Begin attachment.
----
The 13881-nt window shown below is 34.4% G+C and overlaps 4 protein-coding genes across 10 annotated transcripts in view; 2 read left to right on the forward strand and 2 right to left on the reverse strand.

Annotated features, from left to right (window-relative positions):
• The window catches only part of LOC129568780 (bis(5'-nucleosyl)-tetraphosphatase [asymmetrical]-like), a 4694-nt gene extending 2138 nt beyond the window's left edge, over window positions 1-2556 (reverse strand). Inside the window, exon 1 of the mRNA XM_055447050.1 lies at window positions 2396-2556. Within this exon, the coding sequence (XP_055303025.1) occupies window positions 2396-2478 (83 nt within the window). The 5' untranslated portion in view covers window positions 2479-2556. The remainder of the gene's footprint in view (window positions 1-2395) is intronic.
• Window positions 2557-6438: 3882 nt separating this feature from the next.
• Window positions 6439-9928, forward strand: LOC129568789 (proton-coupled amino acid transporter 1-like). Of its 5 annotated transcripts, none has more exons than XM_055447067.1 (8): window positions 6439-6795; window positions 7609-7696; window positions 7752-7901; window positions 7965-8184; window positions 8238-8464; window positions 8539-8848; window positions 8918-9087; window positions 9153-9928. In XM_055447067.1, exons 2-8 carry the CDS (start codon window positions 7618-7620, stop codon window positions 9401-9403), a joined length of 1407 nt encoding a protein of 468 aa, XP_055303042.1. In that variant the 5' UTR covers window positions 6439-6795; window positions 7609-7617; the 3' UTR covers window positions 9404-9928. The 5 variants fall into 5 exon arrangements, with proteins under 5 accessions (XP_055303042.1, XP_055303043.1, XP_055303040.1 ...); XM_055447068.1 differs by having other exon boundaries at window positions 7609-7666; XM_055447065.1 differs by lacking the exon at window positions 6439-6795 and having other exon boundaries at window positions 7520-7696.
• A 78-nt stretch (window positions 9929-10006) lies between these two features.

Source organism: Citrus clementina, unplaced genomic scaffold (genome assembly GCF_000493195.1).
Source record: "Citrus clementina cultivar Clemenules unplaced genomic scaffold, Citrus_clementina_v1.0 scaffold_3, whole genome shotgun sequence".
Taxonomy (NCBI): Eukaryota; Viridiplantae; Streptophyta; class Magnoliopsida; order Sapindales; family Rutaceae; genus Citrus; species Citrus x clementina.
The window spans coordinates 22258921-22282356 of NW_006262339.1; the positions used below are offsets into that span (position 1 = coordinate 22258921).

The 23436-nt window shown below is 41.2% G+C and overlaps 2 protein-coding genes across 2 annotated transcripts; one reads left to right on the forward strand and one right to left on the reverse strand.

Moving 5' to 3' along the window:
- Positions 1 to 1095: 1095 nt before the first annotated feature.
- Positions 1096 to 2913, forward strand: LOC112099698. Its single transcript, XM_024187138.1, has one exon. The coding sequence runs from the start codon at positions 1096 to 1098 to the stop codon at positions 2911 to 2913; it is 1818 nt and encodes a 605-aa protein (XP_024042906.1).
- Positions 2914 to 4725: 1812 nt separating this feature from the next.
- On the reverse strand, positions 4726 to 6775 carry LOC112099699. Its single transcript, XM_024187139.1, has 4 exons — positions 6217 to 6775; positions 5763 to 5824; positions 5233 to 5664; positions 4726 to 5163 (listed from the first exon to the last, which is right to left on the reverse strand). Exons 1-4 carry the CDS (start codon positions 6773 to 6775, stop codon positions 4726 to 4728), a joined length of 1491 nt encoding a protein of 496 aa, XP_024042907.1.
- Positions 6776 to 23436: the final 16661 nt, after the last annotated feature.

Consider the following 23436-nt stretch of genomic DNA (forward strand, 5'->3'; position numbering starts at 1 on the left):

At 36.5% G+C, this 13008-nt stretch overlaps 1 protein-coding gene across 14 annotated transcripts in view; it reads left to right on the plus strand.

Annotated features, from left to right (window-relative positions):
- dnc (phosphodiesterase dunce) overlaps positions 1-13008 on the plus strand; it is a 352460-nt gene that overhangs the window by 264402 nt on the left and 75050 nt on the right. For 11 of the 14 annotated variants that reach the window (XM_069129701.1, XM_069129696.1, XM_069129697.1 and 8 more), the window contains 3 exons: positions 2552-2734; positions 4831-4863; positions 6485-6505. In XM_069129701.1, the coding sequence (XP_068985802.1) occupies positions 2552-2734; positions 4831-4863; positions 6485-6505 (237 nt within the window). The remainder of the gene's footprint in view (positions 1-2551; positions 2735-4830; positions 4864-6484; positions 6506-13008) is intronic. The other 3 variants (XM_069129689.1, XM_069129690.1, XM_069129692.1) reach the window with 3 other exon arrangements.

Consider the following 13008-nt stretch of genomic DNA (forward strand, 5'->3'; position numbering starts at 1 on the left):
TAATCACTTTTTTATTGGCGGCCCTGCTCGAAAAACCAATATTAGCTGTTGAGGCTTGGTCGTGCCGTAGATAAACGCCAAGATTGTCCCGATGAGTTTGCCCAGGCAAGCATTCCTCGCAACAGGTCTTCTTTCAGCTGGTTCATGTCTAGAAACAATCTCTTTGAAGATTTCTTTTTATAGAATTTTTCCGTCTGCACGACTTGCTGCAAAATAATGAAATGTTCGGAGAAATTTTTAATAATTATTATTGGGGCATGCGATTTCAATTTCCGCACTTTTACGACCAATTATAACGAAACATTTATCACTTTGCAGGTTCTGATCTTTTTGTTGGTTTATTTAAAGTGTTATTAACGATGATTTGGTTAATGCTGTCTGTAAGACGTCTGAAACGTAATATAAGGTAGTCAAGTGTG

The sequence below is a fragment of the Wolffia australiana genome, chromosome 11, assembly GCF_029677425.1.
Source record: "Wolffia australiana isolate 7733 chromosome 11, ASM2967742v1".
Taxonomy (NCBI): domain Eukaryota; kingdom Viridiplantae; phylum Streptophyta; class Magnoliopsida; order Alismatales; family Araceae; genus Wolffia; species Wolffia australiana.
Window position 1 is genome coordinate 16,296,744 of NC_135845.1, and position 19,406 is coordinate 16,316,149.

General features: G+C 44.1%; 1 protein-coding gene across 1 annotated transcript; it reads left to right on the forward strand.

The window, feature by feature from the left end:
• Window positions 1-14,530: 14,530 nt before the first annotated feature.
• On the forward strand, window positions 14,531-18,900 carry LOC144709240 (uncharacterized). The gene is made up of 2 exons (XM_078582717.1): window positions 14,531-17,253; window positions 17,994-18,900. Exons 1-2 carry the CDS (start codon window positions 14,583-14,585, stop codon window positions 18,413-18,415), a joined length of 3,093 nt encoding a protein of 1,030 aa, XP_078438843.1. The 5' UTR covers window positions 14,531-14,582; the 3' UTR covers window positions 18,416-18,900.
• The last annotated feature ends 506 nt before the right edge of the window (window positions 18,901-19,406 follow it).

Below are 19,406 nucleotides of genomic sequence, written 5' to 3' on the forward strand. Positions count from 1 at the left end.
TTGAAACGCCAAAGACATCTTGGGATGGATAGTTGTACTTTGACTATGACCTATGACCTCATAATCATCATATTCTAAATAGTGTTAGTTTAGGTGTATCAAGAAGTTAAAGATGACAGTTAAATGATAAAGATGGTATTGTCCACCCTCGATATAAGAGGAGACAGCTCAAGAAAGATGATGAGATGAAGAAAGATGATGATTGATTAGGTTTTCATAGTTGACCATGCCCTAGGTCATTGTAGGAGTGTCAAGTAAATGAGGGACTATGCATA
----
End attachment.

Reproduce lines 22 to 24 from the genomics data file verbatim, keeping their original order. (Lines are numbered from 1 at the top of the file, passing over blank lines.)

Consider the following 13008-nt stretch of genomic DNA (forward strand, 5'->3'; position numbering starts at 1 on the left):
TAATCACTTTTTTATTGGCGGCCCTGCTCGAAAAACCAATATTAGCTGTTGAGGCTTGGTCGTGCCGTAGATAAACGCCAAGATTGTCCCGATGAGTTTGCCCAGGCAAGCATTCCTCGCAACAGGTCTTCTTTCAGCTGGTTCATGTCTAGAAACAATCTCTTTGAAGATTTCTTTTTATAGAATTTTTCCGTCTGCACGACTTGCTGCAAAATAATGAAATGTTCGGAGAAATTTTTAATAATTATTATTGGGGCATGCGATTTCAATTTCCGCACTTTTACGACCAATTATAACGAAACATTTATCACTTTGCAGGTTCTGATCTTTTTGTTGGTTTATTTAAAGTGTTATTAACGATGATTTGGTTAATGCTGTCTGTAAGACGTCTGAAACGTAATATAAGGTAGTCAAGTGTG

The sequence below is a fragment of the Wolffia australiana genome, chromosome 11, assembly GCF_029677425.1.